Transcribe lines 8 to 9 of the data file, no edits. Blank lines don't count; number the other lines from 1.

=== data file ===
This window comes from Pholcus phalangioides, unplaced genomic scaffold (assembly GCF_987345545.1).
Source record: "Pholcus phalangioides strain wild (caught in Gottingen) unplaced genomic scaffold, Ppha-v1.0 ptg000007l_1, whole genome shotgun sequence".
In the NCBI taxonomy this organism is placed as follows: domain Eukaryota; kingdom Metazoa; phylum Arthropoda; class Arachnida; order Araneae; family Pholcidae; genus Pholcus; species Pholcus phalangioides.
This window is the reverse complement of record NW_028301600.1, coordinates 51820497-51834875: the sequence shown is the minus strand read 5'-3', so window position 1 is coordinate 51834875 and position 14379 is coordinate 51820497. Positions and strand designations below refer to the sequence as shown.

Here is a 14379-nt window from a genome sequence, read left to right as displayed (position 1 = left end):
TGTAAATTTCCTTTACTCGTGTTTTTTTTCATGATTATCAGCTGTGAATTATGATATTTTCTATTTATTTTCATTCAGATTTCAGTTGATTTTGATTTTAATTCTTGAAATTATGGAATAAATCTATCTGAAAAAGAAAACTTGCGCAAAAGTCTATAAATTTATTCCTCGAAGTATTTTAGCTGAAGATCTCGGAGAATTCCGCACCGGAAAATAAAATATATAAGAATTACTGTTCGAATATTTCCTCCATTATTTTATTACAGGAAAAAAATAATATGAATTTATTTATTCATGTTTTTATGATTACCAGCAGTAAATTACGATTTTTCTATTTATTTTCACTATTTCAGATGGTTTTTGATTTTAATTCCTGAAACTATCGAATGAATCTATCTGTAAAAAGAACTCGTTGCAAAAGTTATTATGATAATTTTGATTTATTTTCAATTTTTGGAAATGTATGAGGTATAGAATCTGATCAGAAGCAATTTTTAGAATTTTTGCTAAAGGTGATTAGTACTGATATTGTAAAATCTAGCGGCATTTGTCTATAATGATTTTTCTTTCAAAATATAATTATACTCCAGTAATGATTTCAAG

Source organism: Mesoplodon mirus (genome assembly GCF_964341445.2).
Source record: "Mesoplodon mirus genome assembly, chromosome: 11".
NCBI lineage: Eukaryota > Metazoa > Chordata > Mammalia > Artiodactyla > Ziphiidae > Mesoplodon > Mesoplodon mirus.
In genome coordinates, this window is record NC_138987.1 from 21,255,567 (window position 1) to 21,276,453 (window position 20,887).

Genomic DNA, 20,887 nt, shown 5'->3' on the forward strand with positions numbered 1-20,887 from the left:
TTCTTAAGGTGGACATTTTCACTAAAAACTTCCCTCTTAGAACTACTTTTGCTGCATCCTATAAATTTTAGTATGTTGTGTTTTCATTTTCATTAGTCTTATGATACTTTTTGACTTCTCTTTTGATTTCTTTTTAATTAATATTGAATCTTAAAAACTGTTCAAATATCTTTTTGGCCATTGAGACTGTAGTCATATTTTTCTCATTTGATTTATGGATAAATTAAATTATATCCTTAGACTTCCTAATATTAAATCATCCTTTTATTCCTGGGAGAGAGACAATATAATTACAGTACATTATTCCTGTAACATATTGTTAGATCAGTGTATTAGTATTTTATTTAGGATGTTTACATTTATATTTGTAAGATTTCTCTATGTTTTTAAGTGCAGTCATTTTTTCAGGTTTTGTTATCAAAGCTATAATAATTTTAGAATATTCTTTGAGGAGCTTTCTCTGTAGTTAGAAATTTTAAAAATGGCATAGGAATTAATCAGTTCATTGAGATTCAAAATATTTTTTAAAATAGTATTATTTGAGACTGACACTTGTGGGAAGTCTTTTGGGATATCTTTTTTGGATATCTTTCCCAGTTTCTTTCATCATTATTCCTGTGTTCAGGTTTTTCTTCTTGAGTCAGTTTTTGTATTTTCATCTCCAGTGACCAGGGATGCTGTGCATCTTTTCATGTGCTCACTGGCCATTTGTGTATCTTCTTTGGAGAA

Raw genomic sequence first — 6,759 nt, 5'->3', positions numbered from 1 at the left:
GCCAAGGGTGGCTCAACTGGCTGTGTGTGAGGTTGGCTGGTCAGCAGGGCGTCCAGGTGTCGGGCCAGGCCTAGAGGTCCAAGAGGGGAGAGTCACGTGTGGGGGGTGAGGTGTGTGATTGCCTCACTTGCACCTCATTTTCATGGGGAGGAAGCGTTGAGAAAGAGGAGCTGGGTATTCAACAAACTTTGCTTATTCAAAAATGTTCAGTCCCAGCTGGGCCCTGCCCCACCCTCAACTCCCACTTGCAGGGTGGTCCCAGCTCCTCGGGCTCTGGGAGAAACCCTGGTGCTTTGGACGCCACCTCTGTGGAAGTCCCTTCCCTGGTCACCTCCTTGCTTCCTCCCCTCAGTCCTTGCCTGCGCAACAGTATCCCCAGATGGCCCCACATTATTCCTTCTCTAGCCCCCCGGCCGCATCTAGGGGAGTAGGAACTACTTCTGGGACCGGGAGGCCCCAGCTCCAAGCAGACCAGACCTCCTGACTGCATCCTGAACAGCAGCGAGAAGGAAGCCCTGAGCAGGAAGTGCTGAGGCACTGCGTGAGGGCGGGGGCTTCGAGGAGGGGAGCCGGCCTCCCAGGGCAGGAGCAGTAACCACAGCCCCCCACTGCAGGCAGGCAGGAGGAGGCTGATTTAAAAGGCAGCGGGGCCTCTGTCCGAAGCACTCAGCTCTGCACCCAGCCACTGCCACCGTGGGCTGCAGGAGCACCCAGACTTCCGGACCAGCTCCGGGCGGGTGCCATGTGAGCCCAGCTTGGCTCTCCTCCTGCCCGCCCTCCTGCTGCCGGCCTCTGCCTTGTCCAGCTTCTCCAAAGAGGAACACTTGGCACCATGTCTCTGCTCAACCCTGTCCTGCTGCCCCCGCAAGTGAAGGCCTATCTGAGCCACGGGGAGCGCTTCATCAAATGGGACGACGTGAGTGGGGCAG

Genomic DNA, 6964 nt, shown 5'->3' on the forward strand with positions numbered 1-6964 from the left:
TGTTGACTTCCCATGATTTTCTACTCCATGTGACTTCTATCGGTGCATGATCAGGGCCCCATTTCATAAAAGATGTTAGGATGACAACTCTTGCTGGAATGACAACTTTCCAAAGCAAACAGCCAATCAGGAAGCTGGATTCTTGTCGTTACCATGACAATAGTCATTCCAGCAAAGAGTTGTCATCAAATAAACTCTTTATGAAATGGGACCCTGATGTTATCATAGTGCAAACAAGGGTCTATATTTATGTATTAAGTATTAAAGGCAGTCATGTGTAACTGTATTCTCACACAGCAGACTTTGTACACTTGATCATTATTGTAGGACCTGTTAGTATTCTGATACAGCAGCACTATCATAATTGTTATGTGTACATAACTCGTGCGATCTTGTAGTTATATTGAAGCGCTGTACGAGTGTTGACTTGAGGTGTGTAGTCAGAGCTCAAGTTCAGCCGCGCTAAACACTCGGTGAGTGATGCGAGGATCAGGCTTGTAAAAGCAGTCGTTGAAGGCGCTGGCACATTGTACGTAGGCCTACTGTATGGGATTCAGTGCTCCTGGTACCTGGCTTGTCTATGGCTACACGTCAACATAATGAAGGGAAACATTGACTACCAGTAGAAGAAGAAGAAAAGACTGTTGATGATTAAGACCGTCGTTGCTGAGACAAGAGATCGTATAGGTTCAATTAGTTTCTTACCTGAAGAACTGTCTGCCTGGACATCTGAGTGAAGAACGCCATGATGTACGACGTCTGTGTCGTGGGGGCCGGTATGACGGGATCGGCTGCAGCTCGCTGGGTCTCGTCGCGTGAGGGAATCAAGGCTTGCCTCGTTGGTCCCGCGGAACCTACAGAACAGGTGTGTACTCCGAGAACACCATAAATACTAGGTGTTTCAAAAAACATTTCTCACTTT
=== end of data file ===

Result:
Source record: "Mesoplodon mirus genome assembly, chromosome: 11".
NCBI lineage: Eukaryota > Metazoa > Chordata > Mammalia > Artiodactyla > Ziphiidae > Mesoplodon > Mesoplodon mirus.